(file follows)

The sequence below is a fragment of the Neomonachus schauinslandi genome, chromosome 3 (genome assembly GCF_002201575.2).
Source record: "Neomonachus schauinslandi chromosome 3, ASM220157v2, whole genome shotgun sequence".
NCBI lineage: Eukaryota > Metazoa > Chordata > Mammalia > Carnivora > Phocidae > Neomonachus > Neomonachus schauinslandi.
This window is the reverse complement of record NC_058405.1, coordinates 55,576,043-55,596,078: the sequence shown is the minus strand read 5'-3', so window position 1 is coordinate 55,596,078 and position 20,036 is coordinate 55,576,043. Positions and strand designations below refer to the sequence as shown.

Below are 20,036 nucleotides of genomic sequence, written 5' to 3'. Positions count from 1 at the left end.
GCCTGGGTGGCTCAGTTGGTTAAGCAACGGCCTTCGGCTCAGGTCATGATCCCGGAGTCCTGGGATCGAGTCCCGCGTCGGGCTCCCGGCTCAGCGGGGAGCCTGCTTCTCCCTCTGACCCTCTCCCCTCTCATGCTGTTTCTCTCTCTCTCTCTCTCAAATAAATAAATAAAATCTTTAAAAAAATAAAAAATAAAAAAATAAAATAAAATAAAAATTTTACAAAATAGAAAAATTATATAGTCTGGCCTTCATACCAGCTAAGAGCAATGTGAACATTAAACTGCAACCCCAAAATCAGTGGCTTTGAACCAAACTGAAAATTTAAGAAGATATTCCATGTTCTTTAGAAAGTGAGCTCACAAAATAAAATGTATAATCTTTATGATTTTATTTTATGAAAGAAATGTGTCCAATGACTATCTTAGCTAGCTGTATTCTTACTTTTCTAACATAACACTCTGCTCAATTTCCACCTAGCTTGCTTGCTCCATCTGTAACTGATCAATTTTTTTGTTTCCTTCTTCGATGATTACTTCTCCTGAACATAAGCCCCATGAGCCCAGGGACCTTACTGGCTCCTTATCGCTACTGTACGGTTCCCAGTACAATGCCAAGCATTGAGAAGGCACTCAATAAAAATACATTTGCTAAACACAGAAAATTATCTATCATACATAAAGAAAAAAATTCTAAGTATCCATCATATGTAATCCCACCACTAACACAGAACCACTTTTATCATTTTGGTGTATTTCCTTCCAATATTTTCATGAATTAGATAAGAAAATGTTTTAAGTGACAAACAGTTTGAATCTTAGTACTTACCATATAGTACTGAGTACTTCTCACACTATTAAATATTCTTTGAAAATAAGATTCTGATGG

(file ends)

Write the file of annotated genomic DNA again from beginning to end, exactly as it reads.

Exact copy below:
The sequence below is a fragment of the Neomonachus schauinslandi genome, chromosome 3 (genome assembly GCF_002201575.2).
Source record: "Neomonachus schauinslandi chromosome 3, ASM220157v2, whole genome shotgun sequence".
NCBI lineage: Eukaryota > Metazoa > Chordata > Mammalia > Carnivora > Phocidae > Neomonachus > Neomonachus schauinslandi.
This window is the reverse complement of record NC_058405.1, coordinates 55,576,043-55,596,078: the sequence shown is the minus strand read 5'-3', so window position 1 is coordinate 55,596,078 and position 20,036 is coordinate 55,576,043. Positions and strand designations below refer to the sequence as shown.

Below are 20,036 nucleotides of genomic sequence, written 5' to 3'. Positions count from 1 at the left end.
GCCTGGGTGGCTCAGTTGGTTAAGCAACGGCCTTCGGCTCAGGTCATGATCCCGGAGTCCTGGGATCGAGTCCCGCGTCGGGCTCCCGGCTCAGCGGGGAGCCTGCTTCTCCCTCTGACCCTCTCCCCTCTCATGCTGTTTCTCTCTCTCTCTCTCTCAAATAAATAAATAAAATCTTTAAAAAAATAAAAAATAAAAAAATAAAATAAAATAAAAATTTTACAAAATAGAAAAATTATATAGTCTGGCCTTCATACCAGCTAAGAGCAATGTGAACATTAAACTGCAACCCCAAAATCAGTGGCTTTGAACCAAACTGAAAATTTAAGAAGATATTCCATGTTCTTTAGAAAGTGAGCTCACAAAATAAAATGTATAATCTTTATGATTTTATTTTATGAAAGAAATGTGTCCAATGACTATCTTAGCTAGCTGTATTCTTACTTTTCTAACATAACACTCTGCTCAATTTCCACCTAGCTTGCTTGCTCCATCTGTAACTGATCAATTTTTTTGTTTCCTTCTTCGATGATTACTTCTCCTGAACATAAGCCCCATGAGCCCAGGGACCTTACTGGCTCCTTATCGCTACTGTACGGTTCCCAGTACAATGCCAAGCATTGAGAAGGCACTCAATAAAAATACATTTGCTAAACACAGAAAATTATCTATCATACATAAAGAAAAAAATTCTAAGTATCCATCATATGTAATCCCACCACTAACACAGAACCACTTTTATCATTTTGGTGTATTTCCTTCCAATATTTTCATGAATTAGATAAGAAAATGTTTTAAGTGACAAACAGTTTGAATCTTAGTACTTACCATATAGTACTGAGTACTTCTCACACTATTAAATATTCTTTGAAAATAAGATTCTGATGG